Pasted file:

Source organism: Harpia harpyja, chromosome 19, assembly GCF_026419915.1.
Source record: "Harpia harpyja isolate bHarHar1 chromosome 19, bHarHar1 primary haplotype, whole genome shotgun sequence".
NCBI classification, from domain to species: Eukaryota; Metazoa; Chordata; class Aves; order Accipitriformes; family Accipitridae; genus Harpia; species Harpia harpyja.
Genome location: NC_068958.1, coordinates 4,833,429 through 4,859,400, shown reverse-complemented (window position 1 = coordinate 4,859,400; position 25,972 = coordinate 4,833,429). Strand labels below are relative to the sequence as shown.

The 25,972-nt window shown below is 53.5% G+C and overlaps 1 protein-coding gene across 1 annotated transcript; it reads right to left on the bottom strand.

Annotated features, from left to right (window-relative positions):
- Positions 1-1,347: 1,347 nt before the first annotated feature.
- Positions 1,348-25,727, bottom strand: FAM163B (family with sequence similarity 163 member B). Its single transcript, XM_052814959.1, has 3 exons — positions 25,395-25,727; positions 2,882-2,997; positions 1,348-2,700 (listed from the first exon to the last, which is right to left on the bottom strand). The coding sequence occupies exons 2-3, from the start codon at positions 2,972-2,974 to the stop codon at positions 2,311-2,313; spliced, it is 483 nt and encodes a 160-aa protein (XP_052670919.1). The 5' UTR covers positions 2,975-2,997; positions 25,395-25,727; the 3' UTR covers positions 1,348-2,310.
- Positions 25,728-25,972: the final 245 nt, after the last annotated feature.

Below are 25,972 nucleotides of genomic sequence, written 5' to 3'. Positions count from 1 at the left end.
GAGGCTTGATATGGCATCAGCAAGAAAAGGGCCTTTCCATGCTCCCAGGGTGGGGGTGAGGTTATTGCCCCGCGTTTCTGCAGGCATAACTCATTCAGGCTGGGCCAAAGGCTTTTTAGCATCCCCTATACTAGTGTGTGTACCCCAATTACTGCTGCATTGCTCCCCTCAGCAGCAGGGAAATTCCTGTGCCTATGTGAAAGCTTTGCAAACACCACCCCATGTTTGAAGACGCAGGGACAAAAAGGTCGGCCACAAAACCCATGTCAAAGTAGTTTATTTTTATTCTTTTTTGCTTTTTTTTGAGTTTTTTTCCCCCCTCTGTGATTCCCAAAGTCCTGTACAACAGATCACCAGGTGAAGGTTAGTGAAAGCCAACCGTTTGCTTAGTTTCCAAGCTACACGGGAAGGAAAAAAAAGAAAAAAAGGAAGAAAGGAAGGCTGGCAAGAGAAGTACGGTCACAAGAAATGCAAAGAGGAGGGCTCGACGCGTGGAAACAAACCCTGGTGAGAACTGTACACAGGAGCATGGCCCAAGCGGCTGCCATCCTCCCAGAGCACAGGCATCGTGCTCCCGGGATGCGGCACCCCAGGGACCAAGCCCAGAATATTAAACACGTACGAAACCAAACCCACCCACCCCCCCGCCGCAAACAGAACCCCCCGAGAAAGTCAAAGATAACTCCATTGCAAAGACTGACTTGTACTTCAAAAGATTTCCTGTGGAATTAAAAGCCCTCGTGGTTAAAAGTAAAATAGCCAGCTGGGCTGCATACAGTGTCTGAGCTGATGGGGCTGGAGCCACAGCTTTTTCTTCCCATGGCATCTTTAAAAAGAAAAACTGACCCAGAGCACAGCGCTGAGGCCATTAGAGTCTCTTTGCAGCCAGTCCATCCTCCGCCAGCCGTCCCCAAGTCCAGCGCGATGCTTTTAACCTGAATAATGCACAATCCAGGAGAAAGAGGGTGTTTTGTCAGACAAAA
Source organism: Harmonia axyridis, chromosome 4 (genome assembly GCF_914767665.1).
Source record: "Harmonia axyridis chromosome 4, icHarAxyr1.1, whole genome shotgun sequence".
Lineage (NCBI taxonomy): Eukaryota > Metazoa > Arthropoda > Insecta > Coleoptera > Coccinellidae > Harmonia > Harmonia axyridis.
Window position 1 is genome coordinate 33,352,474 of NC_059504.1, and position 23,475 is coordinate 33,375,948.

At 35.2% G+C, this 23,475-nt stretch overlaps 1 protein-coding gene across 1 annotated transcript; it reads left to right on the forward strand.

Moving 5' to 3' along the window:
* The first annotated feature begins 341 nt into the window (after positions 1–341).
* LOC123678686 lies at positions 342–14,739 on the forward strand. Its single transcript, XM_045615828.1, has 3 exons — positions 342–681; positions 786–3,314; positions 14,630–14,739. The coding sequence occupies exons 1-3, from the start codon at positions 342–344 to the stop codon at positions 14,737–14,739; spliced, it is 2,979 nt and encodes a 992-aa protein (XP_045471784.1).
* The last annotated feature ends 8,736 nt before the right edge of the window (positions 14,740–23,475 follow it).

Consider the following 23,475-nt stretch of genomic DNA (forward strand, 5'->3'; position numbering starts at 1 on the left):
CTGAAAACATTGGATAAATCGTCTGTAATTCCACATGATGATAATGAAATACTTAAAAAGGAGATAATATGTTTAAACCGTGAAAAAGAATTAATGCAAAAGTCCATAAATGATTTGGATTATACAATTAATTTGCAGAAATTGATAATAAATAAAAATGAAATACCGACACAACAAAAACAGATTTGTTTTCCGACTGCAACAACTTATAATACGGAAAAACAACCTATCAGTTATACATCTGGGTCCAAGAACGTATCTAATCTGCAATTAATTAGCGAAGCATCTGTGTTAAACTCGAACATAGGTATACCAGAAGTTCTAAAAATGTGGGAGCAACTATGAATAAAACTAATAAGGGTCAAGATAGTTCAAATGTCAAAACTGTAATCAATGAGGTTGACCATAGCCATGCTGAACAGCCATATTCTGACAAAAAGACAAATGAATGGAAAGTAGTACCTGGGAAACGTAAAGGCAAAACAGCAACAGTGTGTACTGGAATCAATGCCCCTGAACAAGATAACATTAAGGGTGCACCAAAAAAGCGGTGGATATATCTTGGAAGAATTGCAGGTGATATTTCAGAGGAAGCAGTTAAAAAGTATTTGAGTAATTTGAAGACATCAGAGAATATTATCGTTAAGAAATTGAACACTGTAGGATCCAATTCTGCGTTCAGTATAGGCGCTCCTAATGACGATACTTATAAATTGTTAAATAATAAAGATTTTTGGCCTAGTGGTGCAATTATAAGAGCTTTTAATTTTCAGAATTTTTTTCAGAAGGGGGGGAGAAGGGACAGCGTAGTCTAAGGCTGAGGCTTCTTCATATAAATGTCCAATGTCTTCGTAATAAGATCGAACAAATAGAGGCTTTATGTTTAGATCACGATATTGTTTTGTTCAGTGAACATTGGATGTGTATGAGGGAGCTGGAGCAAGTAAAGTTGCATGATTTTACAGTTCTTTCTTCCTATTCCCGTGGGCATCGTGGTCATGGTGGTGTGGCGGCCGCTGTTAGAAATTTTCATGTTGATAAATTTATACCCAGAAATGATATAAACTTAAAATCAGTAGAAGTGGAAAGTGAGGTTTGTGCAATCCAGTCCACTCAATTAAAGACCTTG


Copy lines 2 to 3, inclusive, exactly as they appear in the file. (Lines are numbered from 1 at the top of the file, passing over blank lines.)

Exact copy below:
Source record: "Harpia harpyja isolate bHarHar1 chromosome 19, bHarHar1 primary haplotype, whole genome shotgun sequence".
NCBI classification, from domain to species: Eukaryota; Metazoa; Chordata; class Aves; order Accipitriformes; family Accipitridae; genus Harpia; species Harpia harpyja.